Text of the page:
Sphinx's Paw

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Sphinx's Paw
Designed by Matthew Rogers
Weird Tales for Summer 1924
Escape from monsters beneath the Great Pyramid of Giza
:Players Players: 2 - 4
:Time Length: Medium
:Complexity Complexity: Simple
Trios per color: 1
Number of colors: 5
Pyramid trios:
Monochr. stashes:
Five-color sets: 1
- - - - - - Other equipment - - - - - -
Chessboard, Playing cards, Six-sided die
Setup time: 2 min
Playing time: 5 min
0.0833 Hr
- 45 min
0.75 Hr
Strategy depth: Medium
Random chance: High
Game mechanics: Race
Theme: Egyptian
BGG Link:
Status: Playtesting (v2.0), Year released: 2011

Under development


This game is currently under development, in the Playtesting stage. Feedback is strongly encouraged! Feel free to give comments on game design or structure on the talk page.

Scenario

The cover story for the summer 1924 issue of Weird Tales had the byline of Harry Houdini (it was actually written by H.P. Lovecraft), and was called "Imprisoned with the Pharaohs." In its later reprints as an admitted Lovecraft story, it had the title "Under the Pyramids."

In this game inspired by Lovecraft's tale, each player tries to escape from a horror-filled underworld, and to see that the monsters corner his or her rivals. It is possible for multiple players to win and/or lose.


Materials

Each player needs two of each size of piece. Color is only significant in that each player's Magician (a 1-pip piece, see below) must be of a unique color. A regular deck of playing cards is needed; although almost any card deck can be used with minimal creativity. Play takes place on a standard 8 x 8 chess board, with some special names for places on the board.

  • The Depth is the very center of the board.
  • There are four Pylons: each consists of the two squares in the center of one edge of the board.

Setup

Remove the ace, deuce, trey, Jack, and King of each suit from the deck. Give a Jack to each player. Shuffle the remaining Kings and small cards, and deal a stack of four into each of the four pylons. They may extend off the side of the board, depending on the relative sizes of the board and the cards.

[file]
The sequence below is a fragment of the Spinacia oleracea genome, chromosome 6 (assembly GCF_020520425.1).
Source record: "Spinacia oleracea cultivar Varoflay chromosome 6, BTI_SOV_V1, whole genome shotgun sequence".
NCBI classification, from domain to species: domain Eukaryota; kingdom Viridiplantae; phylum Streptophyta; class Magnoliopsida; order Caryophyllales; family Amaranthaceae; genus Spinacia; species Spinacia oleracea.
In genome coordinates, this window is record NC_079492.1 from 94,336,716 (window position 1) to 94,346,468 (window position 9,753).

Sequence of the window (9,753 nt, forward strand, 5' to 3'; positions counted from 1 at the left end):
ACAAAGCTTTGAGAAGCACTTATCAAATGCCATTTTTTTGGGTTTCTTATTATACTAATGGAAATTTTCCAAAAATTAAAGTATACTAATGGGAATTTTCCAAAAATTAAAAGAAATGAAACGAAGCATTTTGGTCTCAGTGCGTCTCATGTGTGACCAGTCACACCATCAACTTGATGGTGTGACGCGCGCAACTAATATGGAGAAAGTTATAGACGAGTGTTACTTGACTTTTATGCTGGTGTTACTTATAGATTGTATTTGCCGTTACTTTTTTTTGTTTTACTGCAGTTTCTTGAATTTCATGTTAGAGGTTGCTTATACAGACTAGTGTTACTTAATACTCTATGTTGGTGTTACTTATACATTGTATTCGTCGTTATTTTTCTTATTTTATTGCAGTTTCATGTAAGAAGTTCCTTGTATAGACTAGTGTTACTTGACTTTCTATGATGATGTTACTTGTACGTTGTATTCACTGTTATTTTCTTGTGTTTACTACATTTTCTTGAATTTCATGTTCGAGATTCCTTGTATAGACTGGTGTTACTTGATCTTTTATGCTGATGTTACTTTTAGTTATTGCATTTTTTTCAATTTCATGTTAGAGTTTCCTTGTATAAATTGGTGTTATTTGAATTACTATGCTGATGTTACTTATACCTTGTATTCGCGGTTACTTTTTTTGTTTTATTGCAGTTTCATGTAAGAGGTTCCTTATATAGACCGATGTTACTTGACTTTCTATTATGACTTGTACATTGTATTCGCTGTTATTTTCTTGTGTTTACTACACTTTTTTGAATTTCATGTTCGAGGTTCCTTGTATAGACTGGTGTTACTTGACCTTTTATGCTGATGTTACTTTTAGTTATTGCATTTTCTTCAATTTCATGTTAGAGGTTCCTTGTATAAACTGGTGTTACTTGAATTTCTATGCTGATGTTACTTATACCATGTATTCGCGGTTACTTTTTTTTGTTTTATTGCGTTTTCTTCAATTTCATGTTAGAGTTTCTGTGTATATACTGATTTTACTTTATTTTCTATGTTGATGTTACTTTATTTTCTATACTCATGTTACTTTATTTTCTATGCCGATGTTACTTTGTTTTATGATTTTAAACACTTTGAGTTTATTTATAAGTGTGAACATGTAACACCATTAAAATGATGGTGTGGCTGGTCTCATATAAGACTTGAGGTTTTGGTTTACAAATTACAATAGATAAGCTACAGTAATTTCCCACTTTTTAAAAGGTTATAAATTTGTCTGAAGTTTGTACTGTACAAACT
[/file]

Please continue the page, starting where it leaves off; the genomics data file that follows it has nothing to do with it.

Each player takes a single one-pip piece and places it on its side. This piece is the Magician, and represents the unfortunate human trying to escape the grisly underworld. The other five pieces stand on their square bases; they are Monsters -- the five digits of the Sphinx's Paw.

No pyramid pieces are on the board before play begins.

Turn Sequence

After the Pylon cards have been placed for setup, each player cuts the remaining deck. High card (value over suit, suits ranked as in bridge) goes first.

An individual turn consists of the following five steps:

  1. Move the Magician (optional). On the first turn, this consists of placing the Magician (who has just been lowered into the Depth) on one of the four central squares. Thereafter, the magician can move one square per turn in any direction, orthogonally or diagonally, into a space with no Monsters. (Magicians can jointly occupy a square.)
  2. If the Magician has reached a Pylon square, turn up the top card there, and place it next to the board. If the card is an ace, deuce, or trey, place a Monster of the indicated size (1-pip, 2-pip, 3-pip) on the other square of the pylon. If the card is a King that does not match the suit of the player's Jack, show it to the other player(s), and place it at the bottom of that pylon's pack. If the card is a King that does match the suit of the player's Jack, remove the Magician and declare Victory (see below).